Today in completely-unnecessary-but-I-love-it-anyway apps: Meet Gigglemail. It’s a way to share photos and videos with your friends, the same way you would with just about any of the other social networks, except for one key twist.
You know all those times you send someone an image, be it via text message, email, Snapchat, or Frontback, or now, Instagram Direct? They might send you back a general “nice” or “awww” or “LOL.” They might respond with an emoji. They might not respond at all. How will you know whether they really LOL’ed? How can you close the loop, photo sharer?!
With Gigglemail, of course. Using your phone’s front-facing camera, the app takes a video of your recipient’s reaction to your photo so they can send it back to you. It’s a bit like asynchronous Skyping, and it’s a lot of fun. Watching people react is entertaining by itself (you might remember the popular reaction videos for “2 girls 1 cup”), but since you know you’re being taped, you can also ham it up for your friend. Why send an emoji reaction when you can send a video of your actual reaction?
Like I said, we do not need this app. We haven’t needed a new way to message with each other since the invention of the telephone; we haven’t needed a new way to share photos since the invention of email.
And yet, we have Facebook, and Instagram, and Snapchat, and Twitter, and Wechat, and Kik, and Kakao and Line, and also plain old texting. We also have Albumatic, Backspaces, Sonar and countless others you’ve never heard of that have not quite taken off or totally flamed out. But the winners like Instagram and Snapchat tell us there is still a demand for new and innovative messaging and photosharing apps.
I wrote about the increasing fragmentation of messaging, photosharing and online socializing one year ago today:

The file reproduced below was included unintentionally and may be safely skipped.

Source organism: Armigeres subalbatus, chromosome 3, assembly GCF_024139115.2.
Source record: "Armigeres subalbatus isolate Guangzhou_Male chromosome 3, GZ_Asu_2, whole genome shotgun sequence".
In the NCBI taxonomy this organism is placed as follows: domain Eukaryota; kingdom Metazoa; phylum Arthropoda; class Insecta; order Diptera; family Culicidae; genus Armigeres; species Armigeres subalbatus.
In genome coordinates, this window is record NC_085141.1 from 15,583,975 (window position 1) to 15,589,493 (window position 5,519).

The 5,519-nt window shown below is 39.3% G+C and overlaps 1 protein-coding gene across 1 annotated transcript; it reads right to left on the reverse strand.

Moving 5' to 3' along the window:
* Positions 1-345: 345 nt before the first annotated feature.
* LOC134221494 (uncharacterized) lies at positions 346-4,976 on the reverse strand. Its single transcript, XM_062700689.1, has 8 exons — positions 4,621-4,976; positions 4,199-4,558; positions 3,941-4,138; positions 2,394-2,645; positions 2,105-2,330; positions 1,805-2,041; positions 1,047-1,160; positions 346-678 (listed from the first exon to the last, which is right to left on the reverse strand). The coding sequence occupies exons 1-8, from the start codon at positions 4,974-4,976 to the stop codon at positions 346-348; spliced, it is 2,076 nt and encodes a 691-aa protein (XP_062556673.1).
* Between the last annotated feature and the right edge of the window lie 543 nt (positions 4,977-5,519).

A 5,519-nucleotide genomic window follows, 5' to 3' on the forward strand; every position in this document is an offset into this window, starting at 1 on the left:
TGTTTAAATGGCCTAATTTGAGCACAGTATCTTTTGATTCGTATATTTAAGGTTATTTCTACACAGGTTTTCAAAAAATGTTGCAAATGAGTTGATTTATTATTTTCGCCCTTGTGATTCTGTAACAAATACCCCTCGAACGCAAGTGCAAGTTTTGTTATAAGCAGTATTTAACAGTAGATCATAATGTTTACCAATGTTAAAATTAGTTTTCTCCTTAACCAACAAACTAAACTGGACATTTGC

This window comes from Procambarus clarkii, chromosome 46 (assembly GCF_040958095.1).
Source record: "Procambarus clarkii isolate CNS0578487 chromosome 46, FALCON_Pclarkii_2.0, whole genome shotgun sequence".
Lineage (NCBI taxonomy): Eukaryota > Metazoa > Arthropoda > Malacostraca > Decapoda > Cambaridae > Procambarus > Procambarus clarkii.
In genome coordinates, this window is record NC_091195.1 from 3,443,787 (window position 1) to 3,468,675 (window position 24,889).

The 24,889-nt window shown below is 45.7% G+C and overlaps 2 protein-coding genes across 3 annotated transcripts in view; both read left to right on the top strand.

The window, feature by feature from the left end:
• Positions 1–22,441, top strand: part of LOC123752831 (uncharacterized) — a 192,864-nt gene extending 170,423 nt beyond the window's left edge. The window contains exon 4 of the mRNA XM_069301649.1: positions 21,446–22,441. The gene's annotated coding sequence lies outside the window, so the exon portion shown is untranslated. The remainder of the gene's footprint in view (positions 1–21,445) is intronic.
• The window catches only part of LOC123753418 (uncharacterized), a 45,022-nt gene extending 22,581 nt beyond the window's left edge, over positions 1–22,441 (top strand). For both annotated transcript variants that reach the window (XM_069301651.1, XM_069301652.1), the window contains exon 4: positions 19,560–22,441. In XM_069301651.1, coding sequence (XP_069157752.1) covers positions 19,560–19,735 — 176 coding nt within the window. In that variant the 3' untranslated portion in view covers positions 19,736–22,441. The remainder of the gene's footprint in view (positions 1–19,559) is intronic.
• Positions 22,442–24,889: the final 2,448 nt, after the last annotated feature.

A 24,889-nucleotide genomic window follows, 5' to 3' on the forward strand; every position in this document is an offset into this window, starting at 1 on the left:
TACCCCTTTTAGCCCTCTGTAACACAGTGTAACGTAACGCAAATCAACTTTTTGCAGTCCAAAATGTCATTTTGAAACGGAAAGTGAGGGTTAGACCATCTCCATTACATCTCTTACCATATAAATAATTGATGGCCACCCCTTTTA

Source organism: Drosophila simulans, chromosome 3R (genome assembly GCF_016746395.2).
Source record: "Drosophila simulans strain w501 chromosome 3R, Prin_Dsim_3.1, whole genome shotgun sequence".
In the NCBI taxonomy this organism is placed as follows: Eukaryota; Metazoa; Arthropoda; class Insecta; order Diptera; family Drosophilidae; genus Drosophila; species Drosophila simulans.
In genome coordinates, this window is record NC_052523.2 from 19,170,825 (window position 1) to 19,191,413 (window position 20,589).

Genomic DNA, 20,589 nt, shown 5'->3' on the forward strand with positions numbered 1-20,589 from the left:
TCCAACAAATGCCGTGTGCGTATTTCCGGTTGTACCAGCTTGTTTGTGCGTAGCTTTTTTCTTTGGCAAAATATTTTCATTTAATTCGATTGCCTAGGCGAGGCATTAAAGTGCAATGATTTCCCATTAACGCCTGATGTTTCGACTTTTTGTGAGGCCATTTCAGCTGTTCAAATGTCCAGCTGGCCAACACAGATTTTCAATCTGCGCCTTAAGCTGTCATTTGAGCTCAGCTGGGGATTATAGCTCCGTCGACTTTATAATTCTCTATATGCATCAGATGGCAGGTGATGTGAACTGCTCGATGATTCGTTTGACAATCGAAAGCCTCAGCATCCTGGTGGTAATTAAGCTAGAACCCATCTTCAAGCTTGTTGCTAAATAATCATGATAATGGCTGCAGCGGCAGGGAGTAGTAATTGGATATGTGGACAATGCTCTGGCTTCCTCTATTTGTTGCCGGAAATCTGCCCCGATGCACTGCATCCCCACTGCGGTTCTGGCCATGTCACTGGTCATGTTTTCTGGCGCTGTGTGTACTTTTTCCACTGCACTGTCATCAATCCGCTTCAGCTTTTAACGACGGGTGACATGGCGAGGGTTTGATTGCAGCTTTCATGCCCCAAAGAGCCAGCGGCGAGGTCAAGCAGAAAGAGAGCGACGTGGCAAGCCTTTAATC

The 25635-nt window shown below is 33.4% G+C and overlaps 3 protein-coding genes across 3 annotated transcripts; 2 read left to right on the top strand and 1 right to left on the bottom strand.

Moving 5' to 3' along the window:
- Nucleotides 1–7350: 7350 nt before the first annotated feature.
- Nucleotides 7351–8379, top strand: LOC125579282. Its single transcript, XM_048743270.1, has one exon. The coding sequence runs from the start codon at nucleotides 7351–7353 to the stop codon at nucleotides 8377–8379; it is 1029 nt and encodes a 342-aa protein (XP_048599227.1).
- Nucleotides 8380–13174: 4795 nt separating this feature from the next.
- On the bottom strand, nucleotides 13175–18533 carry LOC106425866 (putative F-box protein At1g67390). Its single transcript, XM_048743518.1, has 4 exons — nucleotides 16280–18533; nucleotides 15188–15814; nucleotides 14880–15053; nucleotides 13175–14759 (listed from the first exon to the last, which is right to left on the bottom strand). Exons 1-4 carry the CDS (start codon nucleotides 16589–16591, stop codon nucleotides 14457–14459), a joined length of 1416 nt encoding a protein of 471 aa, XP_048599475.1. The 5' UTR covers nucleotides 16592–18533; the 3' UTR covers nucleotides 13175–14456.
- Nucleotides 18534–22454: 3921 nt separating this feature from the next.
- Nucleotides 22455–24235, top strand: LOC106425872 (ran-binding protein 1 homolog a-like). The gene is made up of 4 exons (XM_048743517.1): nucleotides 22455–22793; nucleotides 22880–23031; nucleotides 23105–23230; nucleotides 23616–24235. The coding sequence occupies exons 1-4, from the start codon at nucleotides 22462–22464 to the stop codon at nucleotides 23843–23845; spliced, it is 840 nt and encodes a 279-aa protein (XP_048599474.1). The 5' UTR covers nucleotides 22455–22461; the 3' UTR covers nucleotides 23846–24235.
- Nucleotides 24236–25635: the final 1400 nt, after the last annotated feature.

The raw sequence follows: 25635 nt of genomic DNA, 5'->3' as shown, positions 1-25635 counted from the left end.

It doesn’t appear we’ve maxed out on social networks. Every time a new social network blows up, we ask if we really need yet another one and eventually learn that yes, we do. We’ll all be Snapchatting in no time.
GiggleMail launched on December 23 and 1000 users have sent more than 2000 messages, says founder Justin Bingham. The company is self-funded; Bingham previously co-founded TopBlip, a music sharing app which sold to Gigg.com in September 2012. He also helped start a company called eNT, which in September raised $4 million to make a medical device that helps people stop smoking.
Based in Provo, Utah (where three different billion-dollar companies reside on one street), Bingham started GiggleMail when he noticed that it’s more fun to share content in-person than digitally. “Watching someone smile is more rewarding than (sending a) smiling face in a text message or email,” Bingham says.
GiggleMail may be another Snapchat or it may be another Albumatic. The only thing we can tell now is that the app is fun and understands the way we communicate with each other online — with images and realtime messages. It’s taking the gamble that we might actually want yet another way to communicate.
Image via dullhunk